Agency: Maryland Department of Education’s Division of Rehabilitation Services (DORS) and TransCen, Inc.
Summary: The Maryland Department of Education’s Division of Rehabilitation Services (DORS) has used the Guideposts for Success (the Guideposts) to develop and pilot a seamless transition services model called the Maryland Seamless Transition Collaborative (MSTC). The Guideposts, which were initially adopted by DORS in the context of implementing a High School/High Tech Grant awarded by the Department of Labor’s Office of Disability Employment Policy, have provided the agency and its partners with a research-based framework for aligning and coordinating services across various agencies and service providers to increase youth outcomes across the state. The Guideposts framework is comprised of five areas: school-based preparatory experiences, career preparation and work-based learning experiences, youth development and leadership, connecting activities, and family involvement and supports.
In 2007, DORS received a federal transition model demonstration grant from the U.S. Department of Education’s Rehabilitation Services Administration (RSA). Under the grant, DORS partnered with TransCen, Inc. to design a model of transition services for VR-eligible youth using the Guideposts. The MSTC model also incorporated the concept of “seamless transition” from the Transition Services Integration Model (TSIM). By combining the Guideposts with TSIM, DORS and TranCen, Inc. created a model for engaging youth in a sequential set of coordinated transition services that start in early high school and continue through a post-high school follow-up period.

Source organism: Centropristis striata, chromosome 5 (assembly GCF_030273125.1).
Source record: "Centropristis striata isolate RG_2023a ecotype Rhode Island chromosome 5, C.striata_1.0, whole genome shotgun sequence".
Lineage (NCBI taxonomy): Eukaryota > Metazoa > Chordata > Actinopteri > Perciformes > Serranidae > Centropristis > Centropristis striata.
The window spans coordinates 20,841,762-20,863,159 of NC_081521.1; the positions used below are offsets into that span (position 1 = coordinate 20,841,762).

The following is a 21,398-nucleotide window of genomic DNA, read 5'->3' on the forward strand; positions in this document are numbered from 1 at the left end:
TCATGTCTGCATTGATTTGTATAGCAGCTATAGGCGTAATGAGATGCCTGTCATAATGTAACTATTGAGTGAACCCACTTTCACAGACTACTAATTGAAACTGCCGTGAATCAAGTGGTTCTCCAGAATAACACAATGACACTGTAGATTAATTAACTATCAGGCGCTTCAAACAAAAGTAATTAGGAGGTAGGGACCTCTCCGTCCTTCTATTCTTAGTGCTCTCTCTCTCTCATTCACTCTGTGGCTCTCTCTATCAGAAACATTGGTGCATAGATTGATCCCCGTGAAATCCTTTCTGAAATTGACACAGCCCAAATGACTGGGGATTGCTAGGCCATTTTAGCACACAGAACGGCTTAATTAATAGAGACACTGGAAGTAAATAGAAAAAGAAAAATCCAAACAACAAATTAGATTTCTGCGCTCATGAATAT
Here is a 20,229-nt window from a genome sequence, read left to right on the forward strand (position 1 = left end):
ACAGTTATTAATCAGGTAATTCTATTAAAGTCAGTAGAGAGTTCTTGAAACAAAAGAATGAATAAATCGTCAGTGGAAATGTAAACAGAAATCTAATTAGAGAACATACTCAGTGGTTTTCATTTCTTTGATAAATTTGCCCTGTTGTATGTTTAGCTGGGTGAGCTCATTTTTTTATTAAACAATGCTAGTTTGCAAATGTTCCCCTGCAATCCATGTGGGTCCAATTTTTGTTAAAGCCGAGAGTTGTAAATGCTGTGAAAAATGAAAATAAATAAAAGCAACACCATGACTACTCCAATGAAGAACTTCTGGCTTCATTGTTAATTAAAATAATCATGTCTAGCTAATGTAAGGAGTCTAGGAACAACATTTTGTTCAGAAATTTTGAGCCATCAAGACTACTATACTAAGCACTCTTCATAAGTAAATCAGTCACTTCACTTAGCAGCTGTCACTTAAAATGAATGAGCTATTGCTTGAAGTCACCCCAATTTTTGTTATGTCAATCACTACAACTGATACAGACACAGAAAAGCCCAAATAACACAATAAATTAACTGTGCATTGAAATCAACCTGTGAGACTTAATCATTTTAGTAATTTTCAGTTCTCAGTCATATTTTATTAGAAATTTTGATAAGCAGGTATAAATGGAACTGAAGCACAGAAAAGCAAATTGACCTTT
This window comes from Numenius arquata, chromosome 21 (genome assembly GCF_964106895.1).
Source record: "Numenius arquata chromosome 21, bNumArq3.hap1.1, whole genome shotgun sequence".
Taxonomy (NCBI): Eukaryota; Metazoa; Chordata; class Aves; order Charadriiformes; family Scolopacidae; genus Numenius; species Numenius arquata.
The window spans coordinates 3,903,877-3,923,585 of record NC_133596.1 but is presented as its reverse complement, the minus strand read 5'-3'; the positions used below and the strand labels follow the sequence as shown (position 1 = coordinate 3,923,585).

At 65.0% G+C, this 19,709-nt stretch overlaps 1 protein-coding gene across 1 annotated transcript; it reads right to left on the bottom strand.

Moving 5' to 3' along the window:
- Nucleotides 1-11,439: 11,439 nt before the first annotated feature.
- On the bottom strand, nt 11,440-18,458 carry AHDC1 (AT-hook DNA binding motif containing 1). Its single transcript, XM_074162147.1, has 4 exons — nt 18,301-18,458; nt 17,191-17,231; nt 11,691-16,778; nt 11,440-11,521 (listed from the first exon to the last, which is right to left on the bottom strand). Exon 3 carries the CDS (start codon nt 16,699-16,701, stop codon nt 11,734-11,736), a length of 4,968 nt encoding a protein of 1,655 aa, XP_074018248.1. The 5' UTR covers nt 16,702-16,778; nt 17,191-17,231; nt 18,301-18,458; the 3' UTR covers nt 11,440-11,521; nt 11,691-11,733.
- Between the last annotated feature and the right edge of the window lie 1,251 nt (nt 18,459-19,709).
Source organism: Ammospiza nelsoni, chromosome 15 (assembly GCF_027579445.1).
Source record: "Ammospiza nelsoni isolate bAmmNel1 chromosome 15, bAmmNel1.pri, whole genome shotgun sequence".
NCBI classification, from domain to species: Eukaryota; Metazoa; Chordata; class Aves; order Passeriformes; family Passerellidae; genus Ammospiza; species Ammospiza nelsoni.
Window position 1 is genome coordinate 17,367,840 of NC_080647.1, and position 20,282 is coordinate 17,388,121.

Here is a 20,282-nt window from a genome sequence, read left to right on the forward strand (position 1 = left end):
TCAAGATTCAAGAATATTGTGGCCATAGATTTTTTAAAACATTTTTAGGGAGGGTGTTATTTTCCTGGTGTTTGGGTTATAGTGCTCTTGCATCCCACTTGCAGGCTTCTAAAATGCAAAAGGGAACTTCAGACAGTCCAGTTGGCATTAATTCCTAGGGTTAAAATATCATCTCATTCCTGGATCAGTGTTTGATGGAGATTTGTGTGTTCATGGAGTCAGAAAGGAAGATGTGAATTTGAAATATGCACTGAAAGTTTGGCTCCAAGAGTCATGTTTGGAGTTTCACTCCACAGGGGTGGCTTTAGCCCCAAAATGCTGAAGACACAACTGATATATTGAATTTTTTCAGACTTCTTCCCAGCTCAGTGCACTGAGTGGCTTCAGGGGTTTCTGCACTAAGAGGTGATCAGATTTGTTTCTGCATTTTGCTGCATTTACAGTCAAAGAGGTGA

At the time that DORS received the RSA grant, Maryland state agencies already had a strong history of interagency collaboration to support youth transition from school to employment and adulthood. With the RSA grant, DORS and TransCen, Inc. sought to increase the consistency with which local interagency partners across the state were implementing transition service components known to increase positive post-school outcomes for students with disabilities. The Guideposts provided a research-based framework that DORS and TransCen Inc. could readily use to identify essential transition service components correlated with improved youth outcomes.
DORS launched MSTC in 2007 by issuing a competitive request for proposals to select local education agencies (LEAs) to participate in the demonstration model. The RFP explained that sites would have to agree to plan and implement a model of transition services based upon the Guideposts. Priority was given to LEAs with current interagency cooperative transition planning agreements. Each site was awarded $75,000 per year for two years – the first year for planning and the second year for integrating and implementing the model into its existing transition services. Each site was required to serve and track outcomes of approximately 20 VR-eligible students as a part of the two-year grant. The grant requirements included the expectation that sites would develop strategies to sustain and expand the model at the conclusion of the grant. Each site received technical assistance from TransCen, Inc. including completing a need assessment and developing a comprehensive training and technical assistance plan.
Operationalizing the Guideposts for Success
The MSTC model is not a program but a structured alignment and coordination of transition services and activities provided by a student’s school, the Vocational Rehabilitation (VR) counselor, and other post-school and community service providers (e.g. postsecondary education institutions, community rehabilitation providers, disability services, developmental disabilities services, health and mental health services). The MSTC model components that align with each Guidepost Area are described below:
|Guidepost Area||MSTC Model Components|